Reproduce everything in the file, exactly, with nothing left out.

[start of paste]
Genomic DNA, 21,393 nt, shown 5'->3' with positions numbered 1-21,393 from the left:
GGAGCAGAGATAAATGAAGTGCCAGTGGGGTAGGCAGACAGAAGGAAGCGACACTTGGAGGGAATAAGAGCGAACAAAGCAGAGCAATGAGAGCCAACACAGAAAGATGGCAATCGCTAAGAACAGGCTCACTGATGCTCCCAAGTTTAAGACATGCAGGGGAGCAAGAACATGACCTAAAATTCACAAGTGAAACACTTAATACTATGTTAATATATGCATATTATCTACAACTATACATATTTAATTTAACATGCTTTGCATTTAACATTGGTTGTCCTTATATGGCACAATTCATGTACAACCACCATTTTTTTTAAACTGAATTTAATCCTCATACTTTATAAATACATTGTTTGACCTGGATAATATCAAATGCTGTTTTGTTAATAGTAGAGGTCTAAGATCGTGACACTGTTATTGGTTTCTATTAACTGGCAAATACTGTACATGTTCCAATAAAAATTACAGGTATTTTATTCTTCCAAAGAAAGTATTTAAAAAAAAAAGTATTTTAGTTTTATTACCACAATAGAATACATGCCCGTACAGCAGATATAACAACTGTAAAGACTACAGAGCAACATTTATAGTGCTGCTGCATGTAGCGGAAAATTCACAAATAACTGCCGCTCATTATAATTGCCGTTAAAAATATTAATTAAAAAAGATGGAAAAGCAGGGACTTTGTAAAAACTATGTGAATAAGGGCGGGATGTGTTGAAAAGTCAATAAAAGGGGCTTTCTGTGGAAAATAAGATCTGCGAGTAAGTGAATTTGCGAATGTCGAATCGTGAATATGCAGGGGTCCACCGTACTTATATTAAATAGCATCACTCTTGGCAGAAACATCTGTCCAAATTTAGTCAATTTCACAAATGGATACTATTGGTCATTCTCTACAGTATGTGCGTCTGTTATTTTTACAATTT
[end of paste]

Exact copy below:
Genomic DNA, 21,393 nt, shown 5'->3' with positions numbered 1-21,393 from the left:
GGAGCAGAGATAAATGAAGTGCCAGTGGGGTAGGCAGACAGAAGGAAGCGACACTTGGAGGGAATAAGAGCGAACAAAGCAGAGCAATGAGAGCCAACACAGAAAGATGGCAATCGCTAAGAACAGGCTCACTGATGCTCCCAAGTTTAAGACATGCAGGGGAGCAAGAACATGACCTAAAATTCACAAGTGAAACACTTAATACTATGTTAATATATGCATATTATCTACAACTATACATATTTAATTTAACATGCTTTGCATTTAACATTGGTTGTCCTTATATGGCACAATTCATGTACAACCACCATTTTTTTTAAACTGAATTTAATCCTCATACTTTATAAATACATTGTTTGACCTGGATAATATCAAATGCTGTTTTGTTAATAGTAGAGGTCTAAGATCGTGACACTGTTATTGGTTTCTATTAACTGGCAAATACTGTACATGTTCCAATAAAAATTACAGGTATTTTATTCTTCCAAAGAAAGTATTTAAAAAAAAAAGTATTTTAGTTTTATTACCACAATAGAATACATGCCCGTACAGCAGATATAACAACTGTAAAGACTACAGAGCAACATTTATAGTGCTGCTGCATGTAGCGGAAAATTCACAAATAACTGCCGCTCATTATAATTGCCGTTAAAAATATTAATTAAAAAAGATGGAAAAGCAGGGACTTTGTAAAAACTATGTGAATAAGGGCGGGATGTGTTGAAAAGTCAATAAAAGGGGCTTTCTGTGGAAAATAAGATCTGCGAGTAAGTGAATTTGCGAATGTCGAATCGTGAATATGCAGGGGTCCACCGTACTTATATTAAATAGCATCACTCTTGGCAGAAACATCTGTCCAAATTTAGTCAATTTCACAAATGGATACTATTGGTCATTCTCTACAGTATGTGCGTCTGTTATTTTTACAATTT